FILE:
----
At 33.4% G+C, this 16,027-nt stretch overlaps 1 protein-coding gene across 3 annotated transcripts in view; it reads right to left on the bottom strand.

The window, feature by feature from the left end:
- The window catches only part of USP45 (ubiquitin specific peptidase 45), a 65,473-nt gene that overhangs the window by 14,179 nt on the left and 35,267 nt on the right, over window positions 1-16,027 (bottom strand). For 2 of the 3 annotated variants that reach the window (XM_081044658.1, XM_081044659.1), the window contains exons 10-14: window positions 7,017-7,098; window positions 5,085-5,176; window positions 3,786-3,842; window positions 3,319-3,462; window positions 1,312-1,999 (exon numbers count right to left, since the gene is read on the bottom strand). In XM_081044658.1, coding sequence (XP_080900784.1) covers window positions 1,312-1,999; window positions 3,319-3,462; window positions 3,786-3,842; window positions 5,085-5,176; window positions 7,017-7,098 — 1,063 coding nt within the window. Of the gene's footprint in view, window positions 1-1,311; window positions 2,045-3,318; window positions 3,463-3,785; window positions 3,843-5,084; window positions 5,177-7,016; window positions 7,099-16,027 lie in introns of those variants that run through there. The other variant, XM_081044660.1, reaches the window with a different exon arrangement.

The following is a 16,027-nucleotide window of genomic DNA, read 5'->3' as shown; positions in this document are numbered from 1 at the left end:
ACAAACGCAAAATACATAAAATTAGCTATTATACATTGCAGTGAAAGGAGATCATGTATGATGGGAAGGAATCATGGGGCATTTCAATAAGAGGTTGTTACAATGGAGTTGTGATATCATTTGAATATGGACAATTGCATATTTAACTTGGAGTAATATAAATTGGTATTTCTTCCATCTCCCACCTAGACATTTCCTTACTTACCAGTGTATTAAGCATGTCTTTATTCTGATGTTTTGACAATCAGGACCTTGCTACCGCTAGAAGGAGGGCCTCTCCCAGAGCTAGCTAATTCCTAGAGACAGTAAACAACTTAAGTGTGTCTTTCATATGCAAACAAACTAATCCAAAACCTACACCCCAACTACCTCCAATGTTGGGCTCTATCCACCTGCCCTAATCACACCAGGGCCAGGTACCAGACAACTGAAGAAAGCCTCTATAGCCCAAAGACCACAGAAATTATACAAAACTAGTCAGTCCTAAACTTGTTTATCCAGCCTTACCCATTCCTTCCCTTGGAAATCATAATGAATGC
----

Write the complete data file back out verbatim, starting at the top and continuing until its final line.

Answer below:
At 33.4% G+C, this 16,027-nt stretch overlaps 1 protein-coding gene across 3 annotated transcripts in view; it reads right to left on the bottom strand.

The window, feature by feature from the left end:
- The window catches only part of USP45 (ubiquitin specific peptidase 45), a 65,473-nt gene that overhangs the window by 14,179 nt on the left and 35,267 nt on the right, over window positions 1-16,027 (bottom strand). For 2 of the 3 annotated variants that reach the window (XM_081044658.1, XM_081044659.1), the window contains exons 10-14: window positions 7,017-7,098; window positions 5,085-5,176; window positions 3,786-3,842; window positions 3,319-3,462; window positions 1,312-1,999 (exon numbers count right to left, since the gene is read on the bottom strand). In XM_081044658.1, coding sequence (XP_080900784.1) covers window positions 1,312-1,999; window positions 3,319-3,462; window positions 3,786-3,842; window positions 5,085-5,176; window positions 7,017-7,098 — 1,063 coding nt within the window. Of the gene's footprint in view, window positions 1-1,311; window positions 2,045-3,318; window positions 3,463-3,785; window positions 3,843-5,084; window positions 5,177-7,016; window positions 7,099-16,027 lie in introns of those variants that run through there. The other variant, XM_081044660.1, reaches the window with a different exon arrangement.

The following is a 16,027-nucleotide window of genomic DNA, read 5'->3' as shown; positions in this document are numbered from 1 at the left end:
ACAAACGCAAAATACATAAAATTAGCTATTATACATTGCAGTGAAAGGAGATCATGTATGATGGGAAGGAATCATGGGGCATTTCAATAAGAGGTTGTTACAATGGAGTTGTGATATCATTTGAATATGGACAATTGCATATTTAACTTGGAGTAATATAAATTGGTATTTCTTCCATCTCCCACCTAGACATTTCCTTACTTACCAGTGTATTAAGCATGTCTTTATTCTGATGTTTTGACAATCAGGACCTTGCTACCGCTAGAAGGAGGGCCTCTCCCAGAGCTAGCTAATTCCTAGAGACAGTAAACAACTTAAGTGTGTCTTTCATATGCAAACAAACTAATCCAAAACCTACACCCCAACTACCTCCAATGTTGGGCTCTATCCACCTGCCCTAATCACACCAGGGCCAGGTACCAGACAACTGAAGAAAGCCTCTATAGCCCAAAGACCACAGAAATTATACAAAACTAGTCAGTCCTAAACTTGTTTATCCAGCCTTACCCATTCCTTCCCTTGGAAATCATAATGAATGC